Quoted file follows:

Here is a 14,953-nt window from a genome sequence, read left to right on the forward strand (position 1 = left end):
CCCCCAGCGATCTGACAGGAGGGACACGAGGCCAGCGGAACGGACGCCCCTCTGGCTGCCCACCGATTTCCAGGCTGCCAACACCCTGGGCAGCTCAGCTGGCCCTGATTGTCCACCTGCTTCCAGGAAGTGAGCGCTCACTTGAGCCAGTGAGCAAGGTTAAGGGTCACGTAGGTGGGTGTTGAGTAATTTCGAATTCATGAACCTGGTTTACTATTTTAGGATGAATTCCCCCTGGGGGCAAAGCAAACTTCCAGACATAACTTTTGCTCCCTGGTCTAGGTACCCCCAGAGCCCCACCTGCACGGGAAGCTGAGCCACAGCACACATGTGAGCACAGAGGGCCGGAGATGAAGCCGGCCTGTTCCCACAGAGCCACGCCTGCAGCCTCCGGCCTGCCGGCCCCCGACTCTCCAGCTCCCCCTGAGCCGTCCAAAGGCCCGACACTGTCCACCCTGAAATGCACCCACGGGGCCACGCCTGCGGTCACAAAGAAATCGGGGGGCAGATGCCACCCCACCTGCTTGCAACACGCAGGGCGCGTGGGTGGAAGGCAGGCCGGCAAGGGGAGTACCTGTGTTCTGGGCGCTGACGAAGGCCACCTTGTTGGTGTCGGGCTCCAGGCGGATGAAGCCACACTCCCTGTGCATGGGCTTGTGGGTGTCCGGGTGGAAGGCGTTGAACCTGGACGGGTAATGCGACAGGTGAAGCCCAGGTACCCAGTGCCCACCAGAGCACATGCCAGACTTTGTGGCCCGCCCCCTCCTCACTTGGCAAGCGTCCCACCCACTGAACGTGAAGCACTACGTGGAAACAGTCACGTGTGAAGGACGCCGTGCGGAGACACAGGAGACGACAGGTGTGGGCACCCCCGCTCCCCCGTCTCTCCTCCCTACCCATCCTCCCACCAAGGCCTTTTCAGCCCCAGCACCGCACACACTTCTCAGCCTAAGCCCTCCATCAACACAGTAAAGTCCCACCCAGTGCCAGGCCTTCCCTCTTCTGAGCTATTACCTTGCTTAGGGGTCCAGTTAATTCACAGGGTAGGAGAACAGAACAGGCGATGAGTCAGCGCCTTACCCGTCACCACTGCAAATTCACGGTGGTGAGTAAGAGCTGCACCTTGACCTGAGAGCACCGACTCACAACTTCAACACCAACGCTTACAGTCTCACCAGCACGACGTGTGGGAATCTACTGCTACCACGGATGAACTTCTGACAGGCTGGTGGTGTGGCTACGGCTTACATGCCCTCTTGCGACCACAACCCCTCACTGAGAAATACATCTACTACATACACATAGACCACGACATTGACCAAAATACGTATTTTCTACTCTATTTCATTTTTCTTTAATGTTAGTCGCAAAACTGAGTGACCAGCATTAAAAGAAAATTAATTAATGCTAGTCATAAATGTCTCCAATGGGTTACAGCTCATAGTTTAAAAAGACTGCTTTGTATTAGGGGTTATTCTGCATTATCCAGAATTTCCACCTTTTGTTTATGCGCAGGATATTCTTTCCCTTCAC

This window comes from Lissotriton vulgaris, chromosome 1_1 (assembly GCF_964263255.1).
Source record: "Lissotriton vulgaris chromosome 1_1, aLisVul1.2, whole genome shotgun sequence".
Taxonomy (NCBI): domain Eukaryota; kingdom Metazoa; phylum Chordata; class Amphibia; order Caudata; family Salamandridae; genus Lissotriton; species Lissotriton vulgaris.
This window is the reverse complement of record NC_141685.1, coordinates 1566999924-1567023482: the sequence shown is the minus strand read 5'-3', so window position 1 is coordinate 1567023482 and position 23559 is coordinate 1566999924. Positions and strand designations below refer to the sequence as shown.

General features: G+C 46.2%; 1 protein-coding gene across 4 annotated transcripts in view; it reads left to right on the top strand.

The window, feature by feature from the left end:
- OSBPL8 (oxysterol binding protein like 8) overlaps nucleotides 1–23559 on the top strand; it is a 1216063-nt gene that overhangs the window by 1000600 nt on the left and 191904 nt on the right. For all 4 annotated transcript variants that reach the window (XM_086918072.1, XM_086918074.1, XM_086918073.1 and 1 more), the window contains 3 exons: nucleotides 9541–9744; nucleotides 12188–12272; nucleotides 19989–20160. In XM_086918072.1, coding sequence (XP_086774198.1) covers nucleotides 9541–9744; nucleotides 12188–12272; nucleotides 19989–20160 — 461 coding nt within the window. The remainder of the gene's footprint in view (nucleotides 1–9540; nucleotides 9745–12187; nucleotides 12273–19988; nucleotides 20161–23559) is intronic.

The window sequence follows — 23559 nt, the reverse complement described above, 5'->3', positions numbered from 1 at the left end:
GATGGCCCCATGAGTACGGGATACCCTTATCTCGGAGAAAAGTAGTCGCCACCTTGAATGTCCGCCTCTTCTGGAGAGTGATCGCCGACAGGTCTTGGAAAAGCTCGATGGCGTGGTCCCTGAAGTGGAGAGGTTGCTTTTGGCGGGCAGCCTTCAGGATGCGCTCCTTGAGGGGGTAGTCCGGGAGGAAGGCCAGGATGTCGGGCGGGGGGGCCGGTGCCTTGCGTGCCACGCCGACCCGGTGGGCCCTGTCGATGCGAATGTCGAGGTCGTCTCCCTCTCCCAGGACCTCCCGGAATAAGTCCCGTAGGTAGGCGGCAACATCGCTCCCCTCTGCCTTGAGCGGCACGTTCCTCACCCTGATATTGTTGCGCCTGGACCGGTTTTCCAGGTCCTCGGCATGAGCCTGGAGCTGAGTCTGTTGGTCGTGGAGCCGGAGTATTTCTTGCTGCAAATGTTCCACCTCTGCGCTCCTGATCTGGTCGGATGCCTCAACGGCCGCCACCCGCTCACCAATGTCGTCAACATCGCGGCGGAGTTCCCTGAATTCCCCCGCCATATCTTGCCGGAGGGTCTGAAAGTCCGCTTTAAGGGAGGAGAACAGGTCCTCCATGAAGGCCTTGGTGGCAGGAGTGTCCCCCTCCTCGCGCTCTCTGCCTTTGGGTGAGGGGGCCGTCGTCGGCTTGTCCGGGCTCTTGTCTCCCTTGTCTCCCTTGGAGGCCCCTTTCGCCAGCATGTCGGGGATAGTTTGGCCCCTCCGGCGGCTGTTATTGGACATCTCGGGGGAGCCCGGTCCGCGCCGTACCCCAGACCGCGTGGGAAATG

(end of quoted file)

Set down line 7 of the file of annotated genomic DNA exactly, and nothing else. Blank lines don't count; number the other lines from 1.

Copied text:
General features: G+C 46.2%; 1 protein-coding gene across 4 annotated transcripts in view; it reads left to right on the top strand.